The neighbourhoods where young children live predict their reading
skills several years later, according to a University of B.C. study
released this week.

The study found that children who live in
wealthier neighbourhoods while in kindergarten did significantly better
on standardized tests in Grade 7 than children from less affluent
areas, regardless of where they lived when they wrote the same tests as

The overall trend suggests that it doesn’t matter
necessarily where you live in Grade 7. All that really matters is where
you live in kindergarten
,” said Jennifer Lloyd, author and lead
researcher with UBC’s Human Early Learning Partnership.

really highlights that it’s this early neighbourhood environment that
matters more for understanding literacy than the current neighbourhood
context,” she said.

Lloyd based her study on results from the
Foundation Skills Assessment for 2,648 urban children, as well as
socioeconomic data about residential neighbourhoods.

The children
involved all attended kindergarten in either the Vancouver or Howe
Sound school district in the 1999-2000 school year.

were ranked on a scale according to a variety of factors that relate to
income, including the percentage of single-parent families, number of
adults with Grade 9 education or less, number of individuals graduating
from high school, the level of unemployment and the number of families
receiving income or social assistance.

“We used a broad degree of measures, not just how much money is coming into the neighbourhood,” Lloyd said.

study didn’t address the reasons behind its findings, but researchers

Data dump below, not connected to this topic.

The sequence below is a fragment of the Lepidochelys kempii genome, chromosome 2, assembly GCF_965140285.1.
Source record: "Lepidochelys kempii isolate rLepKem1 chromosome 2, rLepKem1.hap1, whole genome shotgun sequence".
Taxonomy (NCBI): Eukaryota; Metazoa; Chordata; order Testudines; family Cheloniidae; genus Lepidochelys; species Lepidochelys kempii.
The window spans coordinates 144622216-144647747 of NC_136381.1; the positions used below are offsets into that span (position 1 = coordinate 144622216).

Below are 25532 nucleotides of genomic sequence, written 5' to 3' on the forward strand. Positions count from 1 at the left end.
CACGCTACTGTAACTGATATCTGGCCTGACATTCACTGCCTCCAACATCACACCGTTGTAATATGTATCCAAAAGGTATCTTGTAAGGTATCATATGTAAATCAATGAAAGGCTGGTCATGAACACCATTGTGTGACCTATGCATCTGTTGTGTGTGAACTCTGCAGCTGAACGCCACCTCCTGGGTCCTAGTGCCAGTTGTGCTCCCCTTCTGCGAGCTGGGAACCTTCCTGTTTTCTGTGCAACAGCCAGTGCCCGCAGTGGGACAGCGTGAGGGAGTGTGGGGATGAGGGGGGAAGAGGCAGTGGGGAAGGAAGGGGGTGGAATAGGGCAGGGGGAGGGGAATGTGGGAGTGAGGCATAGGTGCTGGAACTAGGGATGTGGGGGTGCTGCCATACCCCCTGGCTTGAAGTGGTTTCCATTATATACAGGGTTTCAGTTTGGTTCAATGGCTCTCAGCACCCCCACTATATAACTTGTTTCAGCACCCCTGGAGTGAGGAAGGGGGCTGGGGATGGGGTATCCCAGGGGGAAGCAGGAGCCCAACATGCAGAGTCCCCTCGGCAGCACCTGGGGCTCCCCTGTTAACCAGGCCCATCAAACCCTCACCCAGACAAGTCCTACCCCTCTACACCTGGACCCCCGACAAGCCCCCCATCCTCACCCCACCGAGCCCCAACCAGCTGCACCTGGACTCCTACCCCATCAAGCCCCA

say it’s possible the results are tied to a child’s early access to
good schools, libraries, after-school programs and book stores.

Margaret Eaton, president of the ABC Canada Literacy Foundation, called the study results interesting, but not surprising.

“We do know that there are tremendous impacts on a community that impact children as well,” she said.

More important to a child’s long-term literacy skills, however, is his or her parents’ own reading skills.

require having parents who are interested in reading and literacy as
well,” Eaton said. “The schools can’t do it alone.”

Eaton said
it’s important adults create a culture of learning at home — before
their kids head into the classroom. That includes reading to children,
reciting the alphabet, looking at picture books, going to libraries and
book stores and talking with children to expand their vocabulary.

“Those kids who have those experiences score better [on literacy tests] as they go along in life,” she said.

said she hopes the study results, which were published this week in the
Health and Place journal, will prove interesting to more than just

“We are hoping that community leaders and members and
policy-makers alike can look at these findings and say, ‘Okay. Wow.
These neighbourhood environments really do matter … So, therefore, we
should really think carefully about how we allocate resources and how
we develop programs geared toward young children in particular,’” she


Source: Vancouver Sun –